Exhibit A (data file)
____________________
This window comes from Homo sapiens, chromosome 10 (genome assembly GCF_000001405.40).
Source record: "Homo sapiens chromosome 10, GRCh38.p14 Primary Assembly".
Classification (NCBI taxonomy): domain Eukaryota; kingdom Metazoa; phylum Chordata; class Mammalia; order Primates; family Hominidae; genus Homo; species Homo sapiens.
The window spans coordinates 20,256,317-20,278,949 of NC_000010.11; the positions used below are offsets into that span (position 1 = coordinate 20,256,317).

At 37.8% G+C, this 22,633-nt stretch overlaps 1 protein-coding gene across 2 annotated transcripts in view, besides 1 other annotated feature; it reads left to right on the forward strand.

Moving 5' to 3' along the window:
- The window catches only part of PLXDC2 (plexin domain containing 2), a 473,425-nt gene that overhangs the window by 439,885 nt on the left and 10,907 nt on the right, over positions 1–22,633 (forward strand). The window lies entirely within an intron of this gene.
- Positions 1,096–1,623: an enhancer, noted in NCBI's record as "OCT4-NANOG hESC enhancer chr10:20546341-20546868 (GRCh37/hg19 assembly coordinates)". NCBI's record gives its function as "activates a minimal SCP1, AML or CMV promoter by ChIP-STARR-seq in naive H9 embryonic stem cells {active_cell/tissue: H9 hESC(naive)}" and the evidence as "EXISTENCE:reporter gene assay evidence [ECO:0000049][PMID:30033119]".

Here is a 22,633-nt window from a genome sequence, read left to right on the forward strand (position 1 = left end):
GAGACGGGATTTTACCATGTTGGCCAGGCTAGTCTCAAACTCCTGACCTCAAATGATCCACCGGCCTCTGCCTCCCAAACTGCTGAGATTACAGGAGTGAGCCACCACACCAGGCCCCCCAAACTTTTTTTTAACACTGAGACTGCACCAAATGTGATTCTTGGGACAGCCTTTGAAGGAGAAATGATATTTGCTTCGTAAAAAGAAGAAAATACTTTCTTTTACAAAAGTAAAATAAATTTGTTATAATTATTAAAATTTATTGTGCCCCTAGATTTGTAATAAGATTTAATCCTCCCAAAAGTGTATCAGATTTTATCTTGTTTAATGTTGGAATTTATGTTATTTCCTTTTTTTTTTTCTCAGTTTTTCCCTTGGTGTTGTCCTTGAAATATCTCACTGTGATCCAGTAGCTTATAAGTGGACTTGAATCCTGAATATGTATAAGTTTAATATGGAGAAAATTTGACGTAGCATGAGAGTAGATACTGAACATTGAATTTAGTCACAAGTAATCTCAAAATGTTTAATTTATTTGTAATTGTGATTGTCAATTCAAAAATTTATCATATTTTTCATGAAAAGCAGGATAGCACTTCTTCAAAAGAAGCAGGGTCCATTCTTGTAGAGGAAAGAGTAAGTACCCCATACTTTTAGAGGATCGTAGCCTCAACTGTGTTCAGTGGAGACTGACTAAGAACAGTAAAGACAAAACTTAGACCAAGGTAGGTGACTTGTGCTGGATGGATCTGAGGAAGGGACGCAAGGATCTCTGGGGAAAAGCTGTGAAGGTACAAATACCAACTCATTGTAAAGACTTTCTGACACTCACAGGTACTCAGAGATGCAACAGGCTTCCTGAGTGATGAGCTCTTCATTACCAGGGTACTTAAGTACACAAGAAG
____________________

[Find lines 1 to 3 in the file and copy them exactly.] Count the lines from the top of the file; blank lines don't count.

This window comes from Homo sapiens, chromosome 10 (genome assembly GCF_000001405.40).
Source record: "Homo sapiens chromosome 10, GRCh38.p14 Primary Assembly".
Classification (NCBI taxonomy): domain Eukaryota; kingdom Metazoa; phylum Chordata; class Mammalia; order Primates; family Hominidae; genus Homo; species Homo sapiens.